The first publication of Burns, Poems, Chiefly in the Scottish Dialect (the Kilmarnock edition) excluded some of the most contentious poems, such as Holy Willie's Prayer, by which he had already made his name locally. Nevertheless it did give a prominent position to social and religious satire, including The Holy Fair. Poems glorifying Scottish peasant life were literally central to the volume. These included The Cotter's Saturday Night, the work which his more conservative admirers found easiest to praise.[11] Subsequent poems included a similar mix of the playful, the radically political, the amorous, the anti-Kirk (but not anti-religious) and the patriotic (e g Address to a Haggis, included in the Edinburgh edition). There was a narrative element in many of Burns's poems, and this came out fully in Tam o' Shanter.


And Man, whose heav'n-erected face
The smiles of love adorn,--
Man's inhumanity to man
Makes countless thousands mourn!

(From "Man Was Made To Mourn" Burns' dirge on the plight of the working man)

Ye high, exalted, virtuous dames,
Tied up in godly laces,
Before ye gie poor Frailty names,
Suppose a change o' cases;
A dear-lov'd lad, convenience snug,
A treach'rous inclination-
But let me whisper i' your lug,
Ye're aiblins nae temptation

(From "Address to the Unco Guid,

Or the Rigidly Righteous." A caustic attack on the judgemental attitudes of the comfortably off. "Then gently scan your brother man, Still gentler sister woman;" -Don't judge others lightly. "To step aside is human"; and while we may see a wrong, we can only guess at the reasons for it, and know nothing of what temptations were resisted. And judgements do not come well from smug and pious dames who are maybe no temptation themselves, or are better at hiding their own transgressions.)


Burns wrote a great many songs set to traditional airs. Some of these, such as Auld lang syne, were improvements to existing songs. Others were totally original, and yet others somewhere in between. In John Anderson, my jo, for example, he took the title of a bawdy song and created a poem about love in old age. As in the poems, there is considerable variety: drinking songs, love songs, and political songs. These last include Bruce's Address to his Army at Bannockburn and Is there for honest poverty (A man's a man for a' that).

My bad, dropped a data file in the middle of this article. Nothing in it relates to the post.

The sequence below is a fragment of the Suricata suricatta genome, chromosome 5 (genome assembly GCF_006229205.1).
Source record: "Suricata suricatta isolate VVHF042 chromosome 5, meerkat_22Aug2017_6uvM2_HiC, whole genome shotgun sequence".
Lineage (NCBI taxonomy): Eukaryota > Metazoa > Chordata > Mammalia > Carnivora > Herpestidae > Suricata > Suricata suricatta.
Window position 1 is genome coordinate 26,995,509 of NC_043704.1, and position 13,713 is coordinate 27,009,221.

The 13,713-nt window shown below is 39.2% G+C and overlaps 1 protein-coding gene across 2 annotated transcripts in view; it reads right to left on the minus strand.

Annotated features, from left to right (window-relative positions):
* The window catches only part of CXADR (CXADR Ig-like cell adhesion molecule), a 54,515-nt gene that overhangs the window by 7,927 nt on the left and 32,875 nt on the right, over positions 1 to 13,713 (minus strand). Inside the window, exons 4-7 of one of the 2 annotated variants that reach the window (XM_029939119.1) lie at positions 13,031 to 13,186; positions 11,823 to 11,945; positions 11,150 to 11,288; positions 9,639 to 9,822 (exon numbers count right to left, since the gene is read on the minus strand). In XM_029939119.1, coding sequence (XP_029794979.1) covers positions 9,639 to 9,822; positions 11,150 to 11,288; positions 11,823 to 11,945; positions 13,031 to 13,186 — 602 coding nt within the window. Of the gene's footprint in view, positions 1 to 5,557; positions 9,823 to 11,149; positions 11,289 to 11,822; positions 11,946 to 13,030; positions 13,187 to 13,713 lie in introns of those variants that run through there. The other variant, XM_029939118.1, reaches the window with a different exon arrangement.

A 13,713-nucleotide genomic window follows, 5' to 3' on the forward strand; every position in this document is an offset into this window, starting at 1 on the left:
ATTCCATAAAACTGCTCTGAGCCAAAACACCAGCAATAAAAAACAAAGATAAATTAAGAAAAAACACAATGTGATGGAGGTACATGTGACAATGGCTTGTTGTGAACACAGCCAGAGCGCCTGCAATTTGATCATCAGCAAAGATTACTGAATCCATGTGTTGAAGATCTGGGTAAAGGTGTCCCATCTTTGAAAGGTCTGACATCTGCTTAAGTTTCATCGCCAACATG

A prince can mak a belted knight,
A marquis, duke, an' a' that;
But an honest man's abon his might,
Gude faith, he maunna fa' that!
For a' that, an' a' that,
Their dignities an' a' that;
The pith o' sense, an' pride o' worth,
Are higher rank than a' that

(From "Is There For Honest Poverty." These lines are thought to have been inspired by the trial of William Brodie, showing Burns' contempt for the judicial view that accepting a reward for turning King's evidence somehow made a burglar an honest man, while the one he gave evidence against was condemned to hang.)

My luve is like a red, red rose,
That's newly sprung in June.
My luve is like the melodie,
That's sweetly play'd in tune.
As fair art thou, my bonie lass,
So deep in luve am I,
And I will luve thee still, my dear,
Till a' the seas gang dry.

(First verse of his best known love song)